Also, talk to your business attorney about the ownership structure of these entities as well. For example, one possibility is that your Guatemalan company could own your U.S.-based company. However, most investors prefer to invest in a parent company based in the United States, so you could consider setting up your U.S. company to own your company in Guatemala. However, if you’ve already distributed shares in your company in Guatemala, this could be a cumbersome process that might best wait until you’re ready for a funding round. Then, you could do what’s called a Delaware flip — and you should definitely have your corporate attorney advise you on doing that.

Once you set up your company, you will need to decide where to establish roots. Many of the Latin founders I work with are drawn to Miami and tech hubs outside of Silicon Valley, and even California because the cost of living is more reasonable, and more networking events are happening in-person. Work with your corporate attorney to register your company in the state where you will base your business, apply for any business licenses, and make sure you comply with all state regulations.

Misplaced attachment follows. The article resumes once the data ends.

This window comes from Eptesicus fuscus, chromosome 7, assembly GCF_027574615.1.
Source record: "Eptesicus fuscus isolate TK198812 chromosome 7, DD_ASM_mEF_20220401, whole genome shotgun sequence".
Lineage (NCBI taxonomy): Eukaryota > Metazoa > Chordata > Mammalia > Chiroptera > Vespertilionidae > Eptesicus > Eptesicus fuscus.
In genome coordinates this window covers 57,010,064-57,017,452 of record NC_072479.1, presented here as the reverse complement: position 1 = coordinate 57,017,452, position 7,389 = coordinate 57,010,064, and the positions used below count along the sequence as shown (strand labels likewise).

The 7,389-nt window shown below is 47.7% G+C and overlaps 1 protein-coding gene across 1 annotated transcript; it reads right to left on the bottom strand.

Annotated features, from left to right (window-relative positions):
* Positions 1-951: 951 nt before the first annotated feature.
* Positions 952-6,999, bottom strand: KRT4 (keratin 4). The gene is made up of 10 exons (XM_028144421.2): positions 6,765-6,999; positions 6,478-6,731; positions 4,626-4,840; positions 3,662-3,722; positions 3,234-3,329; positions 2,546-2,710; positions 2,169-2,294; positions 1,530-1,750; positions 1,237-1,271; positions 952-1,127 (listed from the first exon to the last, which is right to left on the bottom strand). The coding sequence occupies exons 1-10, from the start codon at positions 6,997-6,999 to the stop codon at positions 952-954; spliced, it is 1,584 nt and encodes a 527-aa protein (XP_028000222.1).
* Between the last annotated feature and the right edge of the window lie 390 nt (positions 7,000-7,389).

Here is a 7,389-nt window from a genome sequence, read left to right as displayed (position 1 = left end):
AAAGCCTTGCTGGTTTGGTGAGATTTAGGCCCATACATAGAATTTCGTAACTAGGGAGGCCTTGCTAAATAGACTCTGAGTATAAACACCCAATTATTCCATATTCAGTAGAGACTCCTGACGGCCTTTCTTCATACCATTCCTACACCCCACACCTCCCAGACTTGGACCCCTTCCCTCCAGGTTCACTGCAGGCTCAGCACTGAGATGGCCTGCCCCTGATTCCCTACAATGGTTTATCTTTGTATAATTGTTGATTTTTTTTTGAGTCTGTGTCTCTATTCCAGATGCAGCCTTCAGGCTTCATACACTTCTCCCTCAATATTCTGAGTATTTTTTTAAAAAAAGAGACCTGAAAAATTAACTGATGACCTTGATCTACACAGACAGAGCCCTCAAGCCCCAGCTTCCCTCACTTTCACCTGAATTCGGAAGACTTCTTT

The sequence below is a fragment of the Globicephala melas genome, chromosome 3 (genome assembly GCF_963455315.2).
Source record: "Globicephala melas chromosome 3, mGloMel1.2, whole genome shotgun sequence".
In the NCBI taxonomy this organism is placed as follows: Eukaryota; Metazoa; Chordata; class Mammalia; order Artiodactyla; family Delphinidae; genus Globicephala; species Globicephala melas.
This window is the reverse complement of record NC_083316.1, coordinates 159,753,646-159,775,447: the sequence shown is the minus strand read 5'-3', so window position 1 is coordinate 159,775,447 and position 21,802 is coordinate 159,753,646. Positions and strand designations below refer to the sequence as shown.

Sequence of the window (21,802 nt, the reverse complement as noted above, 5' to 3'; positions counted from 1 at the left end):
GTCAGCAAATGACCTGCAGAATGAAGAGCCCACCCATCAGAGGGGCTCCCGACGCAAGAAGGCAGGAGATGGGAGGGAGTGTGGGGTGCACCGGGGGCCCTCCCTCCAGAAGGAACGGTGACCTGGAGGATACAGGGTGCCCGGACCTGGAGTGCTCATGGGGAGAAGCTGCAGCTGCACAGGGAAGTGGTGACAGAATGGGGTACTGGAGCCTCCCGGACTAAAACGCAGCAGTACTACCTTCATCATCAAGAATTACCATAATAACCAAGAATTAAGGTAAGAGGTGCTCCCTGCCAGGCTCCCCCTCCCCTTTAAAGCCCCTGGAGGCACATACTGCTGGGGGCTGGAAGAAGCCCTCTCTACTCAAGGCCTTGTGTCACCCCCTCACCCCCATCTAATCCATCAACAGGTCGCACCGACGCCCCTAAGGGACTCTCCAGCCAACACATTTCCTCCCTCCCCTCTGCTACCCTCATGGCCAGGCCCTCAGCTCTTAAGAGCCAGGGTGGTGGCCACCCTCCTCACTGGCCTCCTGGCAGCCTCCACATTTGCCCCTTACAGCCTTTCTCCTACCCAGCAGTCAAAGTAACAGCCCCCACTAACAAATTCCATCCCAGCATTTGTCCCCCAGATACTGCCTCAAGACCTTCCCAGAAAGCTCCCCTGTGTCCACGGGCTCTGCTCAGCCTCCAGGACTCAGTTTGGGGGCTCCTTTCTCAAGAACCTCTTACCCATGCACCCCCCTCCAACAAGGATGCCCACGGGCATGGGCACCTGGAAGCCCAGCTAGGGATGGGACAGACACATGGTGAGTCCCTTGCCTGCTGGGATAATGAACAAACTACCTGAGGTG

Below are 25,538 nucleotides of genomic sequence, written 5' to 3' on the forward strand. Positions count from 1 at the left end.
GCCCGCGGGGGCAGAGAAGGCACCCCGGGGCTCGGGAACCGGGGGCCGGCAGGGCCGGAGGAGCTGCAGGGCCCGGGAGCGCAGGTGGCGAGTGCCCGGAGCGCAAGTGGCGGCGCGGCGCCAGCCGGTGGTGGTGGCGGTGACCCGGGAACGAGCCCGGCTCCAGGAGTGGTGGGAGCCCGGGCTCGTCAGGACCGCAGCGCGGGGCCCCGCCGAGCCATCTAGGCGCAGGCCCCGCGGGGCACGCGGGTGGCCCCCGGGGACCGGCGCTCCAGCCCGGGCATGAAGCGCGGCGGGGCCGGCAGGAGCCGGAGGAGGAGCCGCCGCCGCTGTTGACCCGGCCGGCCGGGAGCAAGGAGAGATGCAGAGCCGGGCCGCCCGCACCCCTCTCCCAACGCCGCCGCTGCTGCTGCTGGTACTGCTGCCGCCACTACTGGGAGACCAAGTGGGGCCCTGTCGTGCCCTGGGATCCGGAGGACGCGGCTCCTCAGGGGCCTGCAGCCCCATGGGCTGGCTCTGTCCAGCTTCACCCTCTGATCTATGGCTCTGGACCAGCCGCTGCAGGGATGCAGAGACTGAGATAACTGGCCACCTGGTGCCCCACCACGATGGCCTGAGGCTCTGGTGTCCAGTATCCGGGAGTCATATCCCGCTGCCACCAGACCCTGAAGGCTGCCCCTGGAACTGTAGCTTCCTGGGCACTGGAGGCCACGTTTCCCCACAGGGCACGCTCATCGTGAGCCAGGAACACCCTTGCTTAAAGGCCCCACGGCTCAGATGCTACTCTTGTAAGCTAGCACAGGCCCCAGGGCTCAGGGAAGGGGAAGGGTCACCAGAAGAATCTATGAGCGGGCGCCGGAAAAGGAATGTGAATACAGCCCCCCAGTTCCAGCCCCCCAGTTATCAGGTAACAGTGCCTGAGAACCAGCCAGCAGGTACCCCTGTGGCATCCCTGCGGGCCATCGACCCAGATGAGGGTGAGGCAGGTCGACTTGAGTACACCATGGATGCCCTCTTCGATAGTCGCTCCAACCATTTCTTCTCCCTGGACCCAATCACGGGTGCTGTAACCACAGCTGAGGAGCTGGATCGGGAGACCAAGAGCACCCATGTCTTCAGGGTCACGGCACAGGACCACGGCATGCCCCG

B-1 business visitor visa

If you want to explore the U.S. market or come here to scout locations before you completely dive in, you could consider coming to the U.S. on a B-1 visitor visa for business, through which you can typically enter the U.S. for up to six months on a single trip.